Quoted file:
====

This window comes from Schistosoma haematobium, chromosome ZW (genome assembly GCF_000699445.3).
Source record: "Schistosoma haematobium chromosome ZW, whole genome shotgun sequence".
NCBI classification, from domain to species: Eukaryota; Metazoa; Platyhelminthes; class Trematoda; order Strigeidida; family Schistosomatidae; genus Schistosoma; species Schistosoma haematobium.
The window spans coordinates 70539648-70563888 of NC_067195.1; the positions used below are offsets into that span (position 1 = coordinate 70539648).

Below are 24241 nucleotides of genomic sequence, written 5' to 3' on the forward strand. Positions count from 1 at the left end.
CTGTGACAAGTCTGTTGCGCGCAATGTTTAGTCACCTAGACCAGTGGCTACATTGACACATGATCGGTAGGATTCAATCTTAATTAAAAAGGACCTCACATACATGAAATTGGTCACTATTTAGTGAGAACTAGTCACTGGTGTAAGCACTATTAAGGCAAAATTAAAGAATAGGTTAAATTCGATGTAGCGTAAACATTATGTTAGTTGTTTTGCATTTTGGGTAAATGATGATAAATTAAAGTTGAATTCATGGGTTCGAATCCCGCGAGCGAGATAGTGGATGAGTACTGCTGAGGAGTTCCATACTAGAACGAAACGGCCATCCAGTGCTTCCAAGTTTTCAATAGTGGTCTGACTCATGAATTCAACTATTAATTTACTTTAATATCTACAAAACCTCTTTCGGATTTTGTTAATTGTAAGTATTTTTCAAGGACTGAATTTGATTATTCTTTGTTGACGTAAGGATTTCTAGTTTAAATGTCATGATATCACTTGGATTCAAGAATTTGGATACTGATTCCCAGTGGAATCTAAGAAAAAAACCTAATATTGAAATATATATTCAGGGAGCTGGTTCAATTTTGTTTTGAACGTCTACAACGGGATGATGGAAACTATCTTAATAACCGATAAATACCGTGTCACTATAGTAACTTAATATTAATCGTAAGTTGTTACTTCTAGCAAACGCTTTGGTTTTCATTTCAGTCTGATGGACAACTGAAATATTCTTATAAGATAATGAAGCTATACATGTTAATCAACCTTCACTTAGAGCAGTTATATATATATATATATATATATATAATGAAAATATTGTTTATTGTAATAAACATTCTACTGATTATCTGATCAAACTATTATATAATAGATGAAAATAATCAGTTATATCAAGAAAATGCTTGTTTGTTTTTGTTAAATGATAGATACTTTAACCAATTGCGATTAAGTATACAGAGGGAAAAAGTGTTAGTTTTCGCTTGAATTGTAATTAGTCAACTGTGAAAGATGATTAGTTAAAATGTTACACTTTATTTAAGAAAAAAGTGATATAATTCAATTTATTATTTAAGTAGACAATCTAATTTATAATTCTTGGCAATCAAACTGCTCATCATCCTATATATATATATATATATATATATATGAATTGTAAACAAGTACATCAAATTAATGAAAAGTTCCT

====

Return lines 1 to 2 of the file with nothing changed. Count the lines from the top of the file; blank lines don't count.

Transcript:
This window comes from Schistosoma haematobium, chromosome ZW (genome assembly GCF_000699445.3).
Source record: "Schistosoma haematobium chromosome ZW, whole genome shotgun sequence".